What I did not like about the book:
-> It becomes preachy at times and I wish there was more dialogue to prove the many insightful points the author makes.
-> Somewhere in the middle, a reader might feel like the story is going off track. Though it all makes complete sense in the end, this can be a little off-putting.

Quotable quotes:
-> ‘Happily ever after’ happens only in movies.
-> Most people add an extra zing to their tones when meeting somebody for the first time to ensure that they sound happy.

> It would be unfair on anyone if they didn’t give happiness one more chance.
-> Taking a stand shows your character.
-> One should invest time in improving oneself as a person.
-> Parents have funny ways to express their love. Embarrassing children in front of their friends was their favorite.
-> Baseless optimism isn’t something that can thrive for long.

-> Certain things are beyond our control.
-> Sometimes things do not work out the way we want to.
-> Once a train of thoughts has already begun in our mind, they have a funny way. They are vague, totally irrelevant, and come ceaselessly one after the other.
-> Sometimes you don’t need words to fill the vacuum. Just the presence of someone special is enough.
-> It was liberating to finally say out loud the things she had kept to herself so far.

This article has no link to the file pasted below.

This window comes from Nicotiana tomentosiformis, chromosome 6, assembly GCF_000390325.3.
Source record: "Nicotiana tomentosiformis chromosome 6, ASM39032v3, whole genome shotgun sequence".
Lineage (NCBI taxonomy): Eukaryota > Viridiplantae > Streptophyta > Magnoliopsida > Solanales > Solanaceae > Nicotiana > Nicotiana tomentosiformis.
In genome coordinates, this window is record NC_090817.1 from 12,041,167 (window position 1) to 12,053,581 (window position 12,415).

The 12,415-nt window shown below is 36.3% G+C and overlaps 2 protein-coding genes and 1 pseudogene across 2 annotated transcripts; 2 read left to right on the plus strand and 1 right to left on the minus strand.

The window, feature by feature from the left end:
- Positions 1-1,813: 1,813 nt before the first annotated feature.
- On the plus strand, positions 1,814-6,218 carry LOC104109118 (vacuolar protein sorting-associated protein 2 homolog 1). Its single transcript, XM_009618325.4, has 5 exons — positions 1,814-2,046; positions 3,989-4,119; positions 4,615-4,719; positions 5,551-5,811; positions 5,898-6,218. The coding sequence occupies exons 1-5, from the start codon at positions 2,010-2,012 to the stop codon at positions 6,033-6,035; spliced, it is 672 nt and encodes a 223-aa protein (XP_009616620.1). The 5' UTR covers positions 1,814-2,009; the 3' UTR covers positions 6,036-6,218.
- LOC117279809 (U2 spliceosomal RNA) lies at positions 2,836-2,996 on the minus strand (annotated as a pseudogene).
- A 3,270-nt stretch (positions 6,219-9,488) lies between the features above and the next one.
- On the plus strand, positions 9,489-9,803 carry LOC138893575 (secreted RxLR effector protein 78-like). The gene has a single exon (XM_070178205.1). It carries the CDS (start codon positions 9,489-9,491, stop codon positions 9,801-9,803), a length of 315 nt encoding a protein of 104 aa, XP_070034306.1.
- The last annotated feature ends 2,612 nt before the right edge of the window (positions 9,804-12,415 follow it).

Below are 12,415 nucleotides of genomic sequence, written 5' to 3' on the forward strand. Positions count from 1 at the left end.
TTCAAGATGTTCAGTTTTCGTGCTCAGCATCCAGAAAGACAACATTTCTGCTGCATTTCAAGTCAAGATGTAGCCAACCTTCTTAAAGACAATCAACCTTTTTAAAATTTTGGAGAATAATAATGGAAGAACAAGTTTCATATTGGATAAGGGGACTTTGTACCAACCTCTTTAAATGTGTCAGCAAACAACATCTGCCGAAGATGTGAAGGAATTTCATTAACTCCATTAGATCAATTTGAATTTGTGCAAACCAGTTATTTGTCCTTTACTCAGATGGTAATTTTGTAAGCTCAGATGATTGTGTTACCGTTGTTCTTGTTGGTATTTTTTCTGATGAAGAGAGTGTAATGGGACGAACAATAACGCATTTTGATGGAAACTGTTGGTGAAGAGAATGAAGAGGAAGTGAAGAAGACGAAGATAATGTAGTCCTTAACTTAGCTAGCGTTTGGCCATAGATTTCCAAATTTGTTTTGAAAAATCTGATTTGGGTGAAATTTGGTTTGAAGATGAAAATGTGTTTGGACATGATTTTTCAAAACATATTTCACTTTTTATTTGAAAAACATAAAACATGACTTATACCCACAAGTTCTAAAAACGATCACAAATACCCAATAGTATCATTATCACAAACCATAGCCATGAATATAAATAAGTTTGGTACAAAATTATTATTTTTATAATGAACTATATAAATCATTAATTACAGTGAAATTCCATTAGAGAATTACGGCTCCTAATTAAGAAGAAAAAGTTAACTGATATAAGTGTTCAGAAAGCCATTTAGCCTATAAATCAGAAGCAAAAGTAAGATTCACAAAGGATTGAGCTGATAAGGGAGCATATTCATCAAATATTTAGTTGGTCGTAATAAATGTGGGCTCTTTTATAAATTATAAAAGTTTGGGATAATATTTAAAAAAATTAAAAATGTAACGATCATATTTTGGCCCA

-> Affordability and convenience generally find preference over comfort and luxury.
-> Grief can be twice as powerful as happiness. It engulfs you and pulls you down into the deepest ravines where no ray of hope can penetrate. It sucks the air out of your lungs and leaves you gasping for breath. Even if you muster some energy to come up and try to live, it pulls you back with so much force that you gasp for every ounce of life.
-> A mother’s heart knows no reasons.
-> We generally don’t open our hearts to someone randomly. We mostly don’t want sympathy but just someone who would listen to us.
-> Some things are beyond our control. We have to learn to live with it. It is easier said than done but you have to try. You have to begin somewhere.

> The grip of your grief is strong. But don’t let yourself sink. Breathe before you drown.
-> It was pain that held them together. They shared a common bond of heartache and they had to help each other to swim through it.
-> Love is a strange thing. It is found in most uncommon places. One can yearn for it for a lifetime and still not find it. And sometimes it is right beside you. All you have to do is reach out to it and accept it. When found, it brightens every single moment.